Director: Andrés Lubbert
When in Chile, a traveller will immediately understand the country’s past echoing in its people’s lives. Now one of South America’s most prosperous and modern nations, Chile is still trying to cope with the trauma of its dictatorial past.
The Color of the Chameleon is an informative and extremely emotional documentary which analyses the complex issue of remembering and deciphering such a traumatic past. Much like a “letter” to his father Jorge (a war reporter based in Europe), the film attempts to answer the questions that Andrés has asked himself since he was a young boy. Why is his father always fleeing (literally and figuratively)? How much of our parent’s emotional DNA is passed down to us? And how do we live with the burden of our family’s past?
Desperately needing to create ties with his distant and often absent father, Andrés Lubbert’s film is a journey into Jorge’s purposefully forgotten youth and tainted family relationships. Jorge is pushed by his son, in a most humble way, to “remember what [he] had forgotten”. As they try to crack open the window into Jorge’s locked down emotions, they enter symbolic buildings from the Pinochet era. These secret service buildings, torture houses, military training centres are all desolate, empty and frozen in the past, yet still standing. Along his recollection trail, the obsolete buildings operate as Jorge’s memory shots.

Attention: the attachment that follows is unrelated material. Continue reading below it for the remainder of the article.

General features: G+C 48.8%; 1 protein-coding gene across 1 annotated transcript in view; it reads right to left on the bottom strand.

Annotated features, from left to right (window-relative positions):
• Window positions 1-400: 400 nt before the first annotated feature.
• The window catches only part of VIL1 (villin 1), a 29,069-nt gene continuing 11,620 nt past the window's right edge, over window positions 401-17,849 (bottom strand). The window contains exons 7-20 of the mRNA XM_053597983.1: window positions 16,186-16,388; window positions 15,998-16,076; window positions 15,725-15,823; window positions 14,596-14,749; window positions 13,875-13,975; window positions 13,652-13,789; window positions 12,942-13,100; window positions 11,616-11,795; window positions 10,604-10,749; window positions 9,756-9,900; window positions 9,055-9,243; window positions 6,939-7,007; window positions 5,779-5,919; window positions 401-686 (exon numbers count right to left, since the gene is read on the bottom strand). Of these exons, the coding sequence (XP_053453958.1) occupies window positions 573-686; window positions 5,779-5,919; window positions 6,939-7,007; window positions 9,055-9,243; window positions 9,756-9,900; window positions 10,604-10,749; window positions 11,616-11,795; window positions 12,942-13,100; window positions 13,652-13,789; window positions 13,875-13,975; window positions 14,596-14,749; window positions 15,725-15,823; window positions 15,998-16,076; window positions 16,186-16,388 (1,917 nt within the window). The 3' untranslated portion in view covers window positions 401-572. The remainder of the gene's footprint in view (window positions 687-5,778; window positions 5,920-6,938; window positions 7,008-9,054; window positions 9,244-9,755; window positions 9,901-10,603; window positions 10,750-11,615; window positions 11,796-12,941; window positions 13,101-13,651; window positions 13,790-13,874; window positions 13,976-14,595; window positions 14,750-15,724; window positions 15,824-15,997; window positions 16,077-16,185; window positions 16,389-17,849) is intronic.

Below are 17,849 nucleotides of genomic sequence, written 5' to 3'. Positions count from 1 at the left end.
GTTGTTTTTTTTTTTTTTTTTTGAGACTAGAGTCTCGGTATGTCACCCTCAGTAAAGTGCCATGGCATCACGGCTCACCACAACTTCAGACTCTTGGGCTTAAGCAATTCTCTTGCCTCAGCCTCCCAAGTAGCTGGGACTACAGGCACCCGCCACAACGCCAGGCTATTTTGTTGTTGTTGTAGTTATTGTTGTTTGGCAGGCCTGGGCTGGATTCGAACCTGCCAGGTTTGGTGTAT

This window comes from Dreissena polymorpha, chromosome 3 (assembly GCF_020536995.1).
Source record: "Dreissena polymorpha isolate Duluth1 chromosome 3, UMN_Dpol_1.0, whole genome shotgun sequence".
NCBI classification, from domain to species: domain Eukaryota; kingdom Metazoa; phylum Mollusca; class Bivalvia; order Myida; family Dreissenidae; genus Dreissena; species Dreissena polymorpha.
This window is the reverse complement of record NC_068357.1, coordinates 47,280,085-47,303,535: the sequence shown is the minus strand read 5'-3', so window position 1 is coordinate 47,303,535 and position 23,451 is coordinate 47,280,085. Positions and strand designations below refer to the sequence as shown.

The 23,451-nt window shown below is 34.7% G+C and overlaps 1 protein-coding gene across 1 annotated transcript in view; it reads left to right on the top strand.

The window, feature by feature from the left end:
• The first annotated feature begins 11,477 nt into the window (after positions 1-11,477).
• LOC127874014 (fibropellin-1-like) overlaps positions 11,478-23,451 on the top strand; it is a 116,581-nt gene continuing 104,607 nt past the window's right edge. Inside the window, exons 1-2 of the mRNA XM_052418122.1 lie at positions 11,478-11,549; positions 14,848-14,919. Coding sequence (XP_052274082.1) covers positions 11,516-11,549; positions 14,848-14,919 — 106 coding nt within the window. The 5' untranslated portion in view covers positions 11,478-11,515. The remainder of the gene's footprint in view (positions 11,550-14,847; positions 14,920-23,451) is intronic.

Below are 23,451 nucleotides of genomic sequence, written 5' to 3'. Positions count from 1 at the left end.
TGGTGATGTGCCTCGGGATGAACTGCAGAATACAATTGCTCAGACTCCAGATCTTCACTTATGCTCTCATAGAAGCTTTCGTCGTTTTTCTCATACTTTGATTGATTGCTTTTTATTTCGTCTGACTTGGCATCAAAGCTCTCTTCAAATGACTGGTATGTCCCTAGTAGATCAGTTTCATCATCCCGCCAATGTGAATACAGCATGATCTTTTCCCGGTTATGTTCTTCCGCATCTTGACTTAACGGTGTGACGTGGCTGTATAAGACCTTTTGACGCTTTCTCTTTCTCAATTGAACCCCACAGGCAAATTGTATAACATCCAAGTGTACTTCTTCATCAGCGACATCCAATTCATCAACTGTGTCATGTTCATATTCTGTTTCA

A voice-over of Andrés’ thoughts and doubts punctuate the film’s images as his father’s past is slowly unveiled. Forced to work for the secret services, Jorge reluctantly rediscovers the buildings and areas of this troubling period. “I’m not going into detail”, “Some details, I keep to myself” – to preserve humanity, he says. In parallel, half-way through the documentary, a young actor reads Jorge’s testimony from a retrieved file. This anonymous voice acts out a young Jorge and reveals his involvement during the country’s darkest decades.
In the film, which takes us from Chile to Germany, photos and cameras are the ever-present objects which help Andrés and Jorge solve the puzzle. Obliterated and buried photos bring about questions, dialogues, memories, pain, while the various cameras create not so much a protective wall from the truth but a safety net, enabling the evolution of the conversation between the two men. Photos and cameras are a leitmotiv surrounding Andrés and Jorge’s trip together.
Father and son, in their separate ways, try to make sense of these flashes from the past. Both views intertwine and instil this documentary with empathy and complexity.
Watch The Color of the Chameleon on FilmDoo